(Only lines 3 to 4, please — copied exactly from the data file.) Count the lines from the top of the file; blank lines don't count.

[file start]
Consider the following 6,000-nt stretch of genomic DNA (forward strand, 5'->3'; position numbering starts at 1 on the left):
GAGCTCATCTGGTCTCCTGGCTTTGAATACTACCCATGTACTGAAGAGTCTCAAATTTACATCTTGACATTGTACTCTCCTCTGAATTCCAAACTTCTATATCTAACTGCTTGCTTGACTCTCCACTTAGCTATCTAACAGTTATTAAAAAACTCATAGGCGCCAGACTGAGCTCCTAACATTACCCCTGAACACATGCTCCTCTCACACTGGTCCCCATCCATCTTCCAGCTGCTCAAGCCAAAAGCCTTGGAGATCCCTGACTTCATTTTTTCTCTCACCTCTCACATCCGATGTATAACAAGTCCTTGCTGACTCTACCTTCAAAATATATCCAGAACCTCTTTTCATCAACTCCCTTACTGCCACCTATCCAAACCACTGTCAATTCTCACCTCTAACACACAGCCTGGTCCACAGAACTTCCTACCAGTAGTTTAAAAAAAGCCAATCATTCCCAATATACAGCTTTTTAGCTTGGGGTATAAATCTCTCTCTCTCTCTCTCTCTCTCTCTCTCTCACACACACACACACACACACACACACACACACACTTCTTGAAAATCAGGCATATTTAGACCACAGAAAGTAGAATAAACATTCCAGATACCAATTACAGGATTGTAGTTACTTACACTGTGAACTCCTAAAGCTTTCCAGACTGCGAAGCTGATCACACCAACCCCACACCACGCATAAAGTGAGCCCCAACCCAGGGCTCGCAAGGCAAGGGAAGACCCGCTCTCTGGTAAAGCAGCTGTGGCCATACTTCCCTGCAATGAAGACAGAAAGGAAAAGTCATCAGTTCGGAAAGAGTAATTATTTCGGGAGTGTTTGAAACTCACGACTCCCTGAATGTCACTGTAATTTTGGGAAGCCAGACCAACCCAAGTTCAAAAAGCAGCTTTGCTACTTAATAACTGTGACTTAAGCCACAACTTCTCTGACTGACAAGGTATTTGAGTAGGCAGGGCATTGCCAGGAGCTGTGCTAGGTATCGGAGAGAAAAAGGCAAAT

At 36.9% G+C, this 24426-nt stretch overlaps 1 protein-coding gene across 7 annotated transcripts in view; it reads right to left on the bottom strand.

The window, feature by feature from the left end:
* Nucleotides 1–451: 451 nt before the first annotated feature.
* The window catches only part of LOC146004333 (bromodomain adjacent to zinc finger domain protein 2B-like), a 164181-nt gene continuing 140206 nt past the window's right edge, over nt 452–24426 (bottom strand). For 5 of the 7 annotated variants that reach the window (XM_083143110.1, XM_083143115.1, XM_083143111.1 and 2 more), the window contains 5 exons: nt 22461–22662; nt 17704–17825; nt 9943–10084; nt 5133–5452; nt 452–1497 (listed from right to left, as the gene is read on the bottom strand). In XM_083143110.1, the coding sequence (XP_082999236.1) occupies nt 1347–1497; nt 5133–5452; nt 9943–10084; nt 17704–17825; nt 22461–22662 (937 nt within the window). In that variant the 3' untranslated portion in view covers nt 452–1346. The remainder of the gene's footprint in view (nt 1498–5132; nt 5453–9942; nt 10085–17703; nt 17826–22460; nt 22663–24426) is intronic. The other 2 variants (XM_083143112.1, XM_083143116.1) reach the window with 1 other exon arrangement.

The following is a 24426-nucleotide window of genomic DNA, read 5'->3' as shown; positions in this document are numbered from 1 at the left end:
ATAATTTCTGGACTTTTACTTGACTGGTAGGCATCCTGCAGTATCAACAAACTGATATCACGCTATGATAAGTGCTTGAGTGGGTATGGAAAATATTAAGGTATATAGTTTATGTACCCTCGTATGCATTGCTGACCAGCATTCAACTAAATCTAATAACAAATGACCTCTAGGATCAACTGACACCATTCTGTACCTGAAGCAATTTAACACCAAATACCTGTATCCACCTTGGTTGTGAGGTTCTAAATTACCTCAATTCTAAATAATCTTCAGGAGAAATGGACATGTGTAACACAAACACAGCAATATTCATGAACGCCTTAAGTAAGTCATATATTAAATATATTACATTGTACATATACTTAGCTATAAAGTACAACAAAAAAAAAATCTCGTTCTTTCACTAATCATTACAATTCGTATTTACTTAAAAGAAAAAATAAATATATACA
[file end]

At 36.9% G+C, this 24426-nt stretch overlaps 1 protein-coding gene across 7 annotated transcripts in view; it reads right to left on the bottom strand.

The window, feature by feature from the left end: